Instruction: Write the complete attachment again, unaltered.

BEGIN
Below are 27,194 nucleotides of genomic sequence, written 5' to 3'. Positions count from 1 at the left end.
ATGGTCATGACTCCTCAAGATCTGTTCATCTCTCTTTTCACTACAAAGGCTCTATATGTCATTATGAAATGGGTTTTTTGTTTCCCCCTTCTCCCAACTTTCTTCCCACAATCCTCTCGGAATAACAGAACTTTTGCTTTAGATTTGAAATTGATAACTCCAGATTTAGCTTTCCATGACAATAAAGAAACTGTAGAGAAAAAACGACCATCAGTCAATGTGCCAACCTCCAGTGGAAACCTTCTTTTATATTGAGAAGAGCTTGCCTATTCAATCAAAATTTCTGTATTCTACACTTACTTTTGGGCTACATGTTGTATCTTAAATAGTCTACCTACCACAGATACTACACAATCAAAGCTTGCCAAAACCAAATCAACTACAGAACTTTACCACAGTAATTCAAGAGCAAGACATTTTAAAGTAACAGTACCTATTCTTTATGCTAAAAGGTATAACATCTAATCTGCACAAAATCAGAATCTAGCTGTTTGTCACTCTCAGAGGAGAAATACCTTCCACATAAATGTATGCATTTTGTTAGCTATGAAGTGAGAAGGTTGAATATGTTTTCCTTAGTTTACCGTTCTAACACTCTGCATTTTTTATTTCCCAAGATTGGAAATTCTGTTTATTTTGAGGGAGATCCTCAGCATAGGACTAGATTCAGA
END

Below are 27,194 nucleotides of genomic sequence, written 5' to 3'. Positions count from 1 at the left end.
ATGGTCATGACTCCTCAAGATCTGTTCATCTCTCTTTTCACTACAAAGGCTCTATATGTCATTATGAAATGGGTTTTTTGTTTCCCCCTTCTCCCAACTTTCTTCCCACAATCCTCTCGGAATAACAGAACTTTTGCTTTAGATTTGAAATTGATAACTCCAGATTTAGCTTTCCATGACAATAAAGAAACTGTAGAGAAAAAACGACCATCAGTCAATGTGCCAACCTCCAGTGGAAACCTTCTTTTATATTGAGAAGAGCTTGCCTATTCAATCAAAATTTCTGTATTCTACACTTACTTTTGGGCTACATGTTGTATCTTAAATAGTCTACCTACCACAGATACTACACAATCAAAGCTTGCCAAAACCAAATCAACTACAGAACTTTACCACAGTAATTCAAGAGCAAGACATTTTAAAGTAACAGTACCTATTCTTTATGCTAAAAGGTATAACATCTAATCTGCACAAAATCAGAATCTAGCTGTTTGTCACTCTCAGAGGAGAAATACCTTCCACATAAATGTATGCATTTTGTTAGCTATGAAGTGAGAAGGTTGAATATGTTTTCCTTAGTTTACCGTTCTAACACTCTGCATTTTTTATTTCCCAAGATTGGAAATTCTGTTTATTTTGAGGGAGATCCTCAGCATAGGACTAGATTCAGA